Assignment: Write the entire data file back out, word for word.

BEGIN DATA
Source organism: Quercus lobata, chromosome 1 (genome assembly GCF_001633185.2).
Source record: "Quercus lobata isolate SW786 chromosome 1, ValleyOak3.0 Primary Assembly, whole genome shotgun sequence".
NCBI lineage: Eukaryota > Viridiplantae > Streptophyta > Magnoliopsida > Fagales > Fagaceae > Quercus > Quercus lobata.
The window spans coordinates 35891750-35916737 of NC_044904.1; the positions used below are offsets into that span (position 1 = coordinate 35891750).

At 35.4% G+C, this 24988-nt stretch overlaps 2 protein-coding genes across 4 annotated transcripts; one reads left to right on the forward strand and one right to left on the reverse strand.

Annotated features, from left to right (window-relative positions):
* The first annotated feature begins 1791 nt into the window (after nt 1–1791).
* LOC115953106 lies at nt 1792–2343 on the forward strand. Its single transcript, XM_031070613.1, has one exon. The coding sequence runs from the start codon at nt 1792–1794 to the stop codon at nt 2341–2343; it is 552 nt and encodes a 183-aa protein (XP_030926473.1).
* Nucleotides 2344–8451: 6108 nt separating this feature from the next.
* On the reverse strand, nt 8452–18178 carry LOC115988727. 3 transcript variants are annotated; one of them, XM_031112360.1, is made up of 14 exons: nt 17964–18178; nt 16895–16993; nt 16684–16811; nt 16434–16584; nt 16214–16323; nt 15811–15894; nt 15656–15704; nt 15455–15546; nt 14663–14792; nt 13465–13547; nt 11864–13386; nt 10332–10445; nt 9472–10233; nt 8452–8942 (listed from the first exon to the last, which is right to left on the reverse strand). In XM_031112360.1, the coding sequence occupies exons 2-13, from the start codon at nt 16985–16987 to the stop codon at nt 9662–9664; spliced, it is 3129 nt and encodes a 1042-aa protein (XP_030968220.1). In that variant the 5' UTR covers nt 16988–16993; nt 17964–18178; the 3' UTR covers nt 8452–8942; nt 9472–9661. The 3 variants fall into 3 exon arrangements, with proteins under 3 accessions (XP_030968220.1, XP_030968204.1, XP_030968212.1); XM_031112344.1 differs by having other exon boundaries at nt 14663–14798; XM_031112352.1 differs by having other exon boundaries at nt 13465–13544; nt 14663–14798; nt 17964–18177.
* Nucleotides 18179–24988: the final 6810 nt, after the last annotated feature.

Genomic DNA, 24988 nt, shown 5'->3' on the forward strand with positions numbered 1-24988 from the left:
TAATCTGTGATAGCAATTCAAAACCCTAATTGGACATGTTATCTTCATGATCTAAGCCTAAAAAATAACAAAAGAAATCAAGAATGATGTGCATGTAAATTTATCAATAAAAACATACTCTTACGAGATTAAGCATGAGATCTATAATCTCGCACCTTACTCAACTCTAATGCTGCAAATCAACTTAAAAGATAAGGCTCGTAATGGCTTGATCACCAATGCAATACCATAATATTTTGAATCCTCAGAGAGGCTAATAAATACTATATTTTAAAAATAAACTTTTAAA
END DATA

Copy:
Source organism: Quercus lobata, chromosome 1 (genome assembly GCF_001633185.2).
Source record: "Quercus lobata isolate SW786 chromosome 1, ValleyOak3.0 Primary Assembly, whole genome shotgun sequence".
NCBI lineage: Eukaryota > Viridiplantae > Streptophyta > Magnoliopsida > Fagales > Fagaceae > Quercus > Quercus lobata.
The window spans coordinates 35891750-35916737 of NC_044904.1; the positions used below are offsets into that span (position 1 = coordinate 35891750).

At 35.4% G+C, this 24988-nt stretch overlaps 2 protein-coding genes across 4 annotated transcripts; one reads left to right on the forward strand and one right to left on the reverse strand.

Annotated features, from left to right (window-relative positions):
* The first annotated feature begins 1791 nt into the window (after nt 1–1791).
* LOC115953106 lies at nt 1792–2343 on the forward strand. Its single transcript, XM_031070613.1, has one exon. The coding sequence runs from the start codon at nt 1792–1794 to the stop codon at nt 2341–2343; it is 552 nt and encodes a 183-aa protein (XP_030926473.1).
* Nucleotides 2344–8451: 6108 nt separating this feature from the next.
* On the reverse strand, nt 8452–18178 carry LOC115988727. 3 transcript variants are annotated; one of them, XM_031112360.1, is made up of 14 exons: nt 17964–18178; nt 16895–16993; nt 16684–16811; nt 16434–16584; nt 16214–16323; nt 15811–15894; nt 15656–15704; nt 15455–15546; nt 14663–14792; nt 13465–13547; nt 11864–13386; nt 10332–10445; nt 9472–10233; nt 8452–8942 (listed from the first exon to the last, which is right to left on the reverse strand). In XM_031112360.1, the coding sequence occupies exons 2-13, from the start codon at nt 16985–16987 to the stop codon at nt 9662–9664; spliced, it is 3129 nt and encodes a 1042-aa protein (XP_030968220.1). In that variant the 5' UTR covers nt 16988–16993; nt 17964–18178; the 3' UTR covers nt 8452–8942; nt 9472–9661. The 3 variants fall into 3 exon arrangements, with proteins under 3 accessions (XP_030968220.1, XP_030968204.1, XP_030968212.1); XM_031112344.1 differs by having other exon boundaries at nt 14663–14798; XM_031112352.1 differs by having other exon boundaries at nt 13465–13544; nt 14663–14798; nt 17964–18177.
* Nucleotides 18179–24988: the final 6810 nt, after the last annotated feature.

Genomic DNA, 24988 nt, shown 5'->3' on the forward strand with positions numbered 1-24988 from the left:
TAATCTGTGATAGCAATTCAAAACCCTAATTGGACATGTTATCTTCATGATCTAAGCCTAAAAAATAACAAAAGAAATCAAGAATGATGTGCATGTAAATTTATCAATAAAAACATACTCTTACGAGATTAAGCATGAGATCTATAATCTCGCACCTTACTCAACTCTAATGCTGCAAATCAACTTAAAAGATAAGGCTCGTAATGGCTTGATCACCAATGCAATACCATAATATTTTGAATCCTCAGAGAGGCTAATAAATACTATATTTTAAAAATAAACTTTTAAA